Freedom is established in a human’s natural ability and opportunity to create his own meaning and purpose To decide (or think) for him- or herself Individual becomes the most precious unit of existence, as he or she represents a set of unique ideals which can be characterized as an entire universe in its own right In acknowledging the absurdity of seeking any inherent meaning, but continuing this search regardless, one can be happy, gradually developing his or her own meaning from the search alone

12 The Meaning of Life According to absurdism, humans historically attempt to find meaning in their lives. This search result in one or two conclusions: either that life is meaningless OR Life contains within it a purpose set forth by a higher power

13 Elusion Camus perceives filling the void with some invented belief or meaning as a mere “act of elusion” – avoiding or escaping rather than acknowledging and embracing the Absurd To Camus, elusion is a fundamental flaw in religion, existentialism, and various other schools of thought (Atheist existentialism, however, does not include “Elusion” If the individual eludes the Absurd, he or she can never confront it

14 God Even with a spiritual power as the answer to meaning, another question arises: What is the purpose of God? Kierkegaard believed that there is no human-comprehensible purpose of God, making faith in God itself absurd Camus states that to believe in God is to “deny one of the terms of the contradiction” between humanity and the universe Both suggest that while absurdity does not lead to belief in God, neither does it lead to the denial of God

15 Personal Meaning For Camus, it is the beauty which people encounter in life that makes it worth living People may create meaning in their own lives, which may not be the objective meaning of life (if there is one), but can still provide something for which to strive He insisted that one must always maintain an ironic distance between the invented meaning and the knowledge of the absurd, lest the fictitious meaning take the place of the absurd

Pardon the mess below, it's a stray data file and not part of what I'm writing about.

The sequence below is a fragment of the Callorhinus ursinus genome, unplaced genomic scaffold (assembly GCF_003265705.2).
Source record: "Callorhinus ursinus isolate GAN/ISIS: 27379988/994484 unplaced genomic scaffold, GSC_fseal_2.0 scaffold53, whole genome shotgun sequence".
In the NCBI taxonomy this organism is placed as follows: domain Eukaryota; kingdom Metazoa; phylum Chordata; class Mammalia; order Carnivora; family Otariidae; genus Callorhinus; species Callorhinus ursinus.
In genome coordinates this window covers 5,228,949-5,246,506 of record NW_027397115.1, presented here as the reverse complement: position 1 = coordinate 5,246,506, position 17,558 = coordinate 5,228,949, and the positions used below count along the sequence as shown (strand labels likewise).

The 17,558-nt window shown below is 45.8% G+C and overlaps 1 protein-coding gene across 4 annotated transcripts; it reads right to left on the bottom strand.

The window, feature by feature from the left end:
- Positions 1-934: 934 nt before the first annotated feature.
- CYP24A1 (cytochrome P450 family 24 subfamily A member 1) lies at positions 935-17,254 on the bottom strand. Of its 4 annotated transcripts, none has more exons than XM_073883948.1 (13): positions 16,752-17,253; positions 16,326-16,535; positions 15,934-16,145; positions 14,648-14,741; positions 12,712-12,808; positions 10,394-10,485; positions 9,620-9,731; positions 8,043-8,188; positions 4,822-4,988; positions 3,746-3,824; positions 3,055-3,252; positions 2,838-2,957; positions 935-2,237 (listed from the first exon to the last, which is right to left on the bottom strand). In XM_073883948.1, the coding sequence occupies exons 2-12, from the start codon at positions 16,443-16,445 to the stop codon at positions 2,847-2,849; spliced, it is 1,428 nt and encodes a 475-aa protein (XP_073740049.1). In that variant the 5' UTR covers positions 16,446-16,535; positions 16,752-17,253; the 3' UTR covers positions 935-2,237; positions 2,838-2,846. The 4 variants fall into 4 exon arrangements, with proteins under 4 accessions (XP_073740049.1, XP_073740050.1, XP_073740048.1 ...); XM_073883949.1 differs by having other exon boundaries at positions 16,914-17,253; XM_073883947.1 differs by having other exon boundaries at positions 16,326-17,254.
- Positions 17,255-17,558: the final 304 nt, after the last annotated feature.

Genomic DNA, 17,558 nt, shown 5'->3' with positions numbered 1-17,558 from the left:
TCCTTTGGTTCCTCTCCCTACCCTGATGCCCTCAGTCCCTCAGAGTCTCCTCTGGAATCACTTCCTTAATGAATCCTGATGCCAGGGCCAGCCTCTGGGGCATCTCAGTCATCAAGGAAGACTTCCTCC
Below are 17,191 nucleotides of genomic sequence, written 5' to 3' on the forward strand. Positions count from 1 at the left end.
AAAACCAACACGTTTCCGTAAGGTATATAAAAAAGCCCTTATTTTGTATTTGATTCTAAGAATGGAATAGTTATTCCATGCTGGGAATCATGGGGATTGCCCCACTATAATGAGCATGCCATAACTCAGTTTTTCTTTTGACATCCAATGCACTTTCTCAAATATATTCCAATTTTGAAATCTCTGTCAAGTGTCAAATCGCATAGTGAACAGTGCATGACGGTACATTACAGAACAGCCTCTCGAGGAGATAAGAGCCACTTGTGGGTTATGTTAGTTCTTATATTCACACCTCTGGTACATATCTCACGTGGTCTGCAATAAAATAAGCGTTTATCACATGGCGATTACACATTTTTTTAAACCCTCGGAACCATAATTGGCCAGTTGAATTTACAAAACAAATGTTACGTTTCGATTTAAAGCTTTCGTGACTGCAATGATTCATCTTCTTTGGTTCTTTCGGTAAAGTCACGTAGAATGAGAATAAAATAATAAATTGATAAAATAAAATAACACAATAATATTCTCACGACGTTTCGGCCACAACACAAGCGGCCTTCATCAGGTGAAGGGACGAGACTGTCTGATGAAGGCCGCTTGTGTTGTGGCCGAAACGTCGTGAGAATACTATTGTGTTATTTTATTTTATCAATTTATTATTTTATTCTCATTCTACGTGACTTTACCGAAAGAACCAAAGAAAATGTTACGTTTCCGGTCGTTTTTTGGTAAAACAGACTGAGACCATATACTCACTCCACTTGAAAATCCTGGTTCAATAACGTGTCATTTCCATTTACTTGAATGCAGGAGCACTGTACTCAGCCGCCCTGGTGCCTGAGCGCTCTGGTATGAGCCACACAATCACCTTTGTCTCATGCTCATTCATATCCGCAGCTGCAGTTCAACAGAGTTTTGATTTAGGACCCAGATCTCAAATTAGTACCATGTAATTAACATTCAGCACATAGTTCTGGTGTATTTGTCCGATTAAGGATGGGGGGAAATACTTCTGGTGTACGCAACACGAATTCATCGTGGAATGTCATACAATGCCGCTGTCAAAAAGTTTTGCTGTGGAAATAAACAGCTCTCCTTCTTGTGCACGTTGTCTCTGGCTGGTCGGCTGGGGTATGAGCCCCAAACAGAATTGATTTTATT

16 Freedom The closest one can come to being absolutely free is through acceptance of the Absurd Camus introduced the idea of “acceptance without resignation” as a way of dealing with the recognition of absurdity In a world devoid of higher meaning or judicial afterlife, the human being becomes as close to absolutely free as is humanly possible

17 Hope The rejection of hope, in absurdism, denotes the refusal to believe in anything more than what this absurd life provides Hope, Camus emphasizes, has nothing to do with despair (they are not opposites) One can still live fully while rejecting hope, and can only do so without hope Hope is perceived by the absurdist as another fraudulent method of evading the Absurd By not having hope, one will be motivated to live every fleeting moment to the fullest

18 Integrity The absurdist is not guided by morality, but by his or her own integrity The absurdist is amoral, though not necessarily immoral Morality implies an unwavering sense of definite right and wrong at all times Integrity implies honesty with one’s self and consistency in the motivations of one’s actions and decisions